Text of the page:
In January 2020, the first case of COVID-19 was confirmed in the United States. American business leaders had heard the virus could cost the Chinese economy $60 billion that quarter, where the virus had a head start, but couldn’t yet predict the economic impact in the U.S. Zoom Video Communications, Inc., headquartered in Silicon Valley, had some employees in China so it monitored the fast-moving virus and its potential financial and human impacts. The company knew it was in the eye of the storm.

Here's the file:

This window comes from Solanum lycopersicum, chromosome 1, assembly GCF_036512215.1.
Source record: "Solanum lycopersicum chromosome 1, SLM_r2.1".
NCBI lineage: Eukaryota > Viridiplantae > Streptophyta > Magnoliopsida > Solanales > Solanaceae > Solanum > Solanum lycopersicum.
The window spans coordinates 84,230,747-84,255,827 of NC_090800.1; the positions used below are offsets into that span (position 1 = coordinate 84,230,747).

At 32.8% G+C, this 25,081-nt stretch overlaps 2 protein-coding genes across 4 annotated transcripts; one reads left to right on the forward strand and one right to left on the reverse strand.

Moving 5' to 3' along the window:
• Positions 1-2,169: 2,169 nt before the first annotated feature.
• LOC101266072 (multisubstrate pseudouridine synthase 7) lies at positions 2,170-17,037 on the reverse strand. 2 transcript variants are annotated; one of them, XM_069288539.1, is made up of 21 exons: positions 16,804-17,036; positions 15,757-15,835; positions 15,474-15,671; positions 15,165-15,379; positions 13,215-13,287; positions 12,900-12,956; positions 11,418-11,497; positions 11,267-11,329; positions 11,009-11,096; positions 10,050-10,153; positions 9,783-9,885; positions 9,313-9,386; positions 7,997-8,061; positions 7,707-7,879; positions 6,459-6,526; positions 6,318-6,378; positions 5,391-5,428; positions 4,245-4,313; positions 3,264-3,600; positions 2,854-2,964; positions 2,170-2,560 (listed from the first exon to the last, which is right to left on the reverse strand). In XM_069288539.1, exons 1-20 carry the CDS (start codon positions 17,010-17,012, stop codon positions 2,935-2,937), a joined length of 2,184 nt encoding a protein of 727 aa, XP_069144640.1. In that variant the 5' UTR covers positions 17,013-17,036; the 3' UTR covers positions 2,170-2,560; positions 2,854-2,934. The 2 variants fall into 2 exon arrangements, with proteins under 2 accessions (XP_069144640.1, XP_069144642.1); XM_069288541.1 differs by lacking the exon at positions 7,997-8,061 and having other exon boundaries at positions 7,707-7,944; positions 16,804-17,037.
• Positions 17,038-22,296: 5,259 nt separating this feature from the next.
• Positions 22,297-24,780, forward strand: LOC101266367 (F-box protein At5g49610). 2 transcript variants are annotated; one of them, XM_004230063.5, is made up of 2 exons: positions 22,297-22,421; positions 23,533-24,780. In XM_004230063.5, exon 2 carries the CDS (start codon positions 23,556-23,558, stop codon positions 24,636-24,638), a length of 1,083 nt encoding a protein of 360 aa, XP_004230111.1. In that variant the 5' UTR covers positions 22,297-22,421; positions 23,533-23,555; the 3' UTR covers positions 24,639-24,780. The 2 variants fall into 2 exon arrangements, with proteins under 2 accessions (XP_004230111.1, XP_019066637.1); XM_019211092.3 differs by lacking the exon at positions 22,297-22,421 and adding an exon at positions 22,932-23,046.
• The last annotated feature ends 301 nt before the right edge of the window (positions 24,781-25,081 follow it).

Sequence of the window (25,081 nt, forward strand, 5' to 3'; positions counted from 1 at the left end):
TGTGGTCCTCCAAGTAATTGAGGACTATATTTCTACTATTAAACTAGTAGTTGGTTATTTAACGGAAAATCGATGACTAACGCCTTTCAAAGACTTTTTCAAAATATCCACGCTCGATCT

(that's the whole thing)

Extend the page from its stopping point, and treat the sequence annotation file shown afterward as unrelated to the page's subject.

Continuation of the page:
In its eight years, Zoom had managed rapid growth successfully in both the best and worst of times. It was a unicorn who took on existing industry players, both established and new. Yet at the end of February 2020, Santa Clara County Public Health, where Zoom was headquartered, announced the fourth case of COVID-19 and said it was preparing for community transmission. In its short history, Zoom had tackled four key challenges: inspiring a happy company culture during growth, outmaneuvering competitors, managing profitability and solving security problems. But did Zoom’s past experience prepare the company to pivot, to withstand, and to perhaps even benefit from a looming outside, unexpected, global challenge of unknown proportions?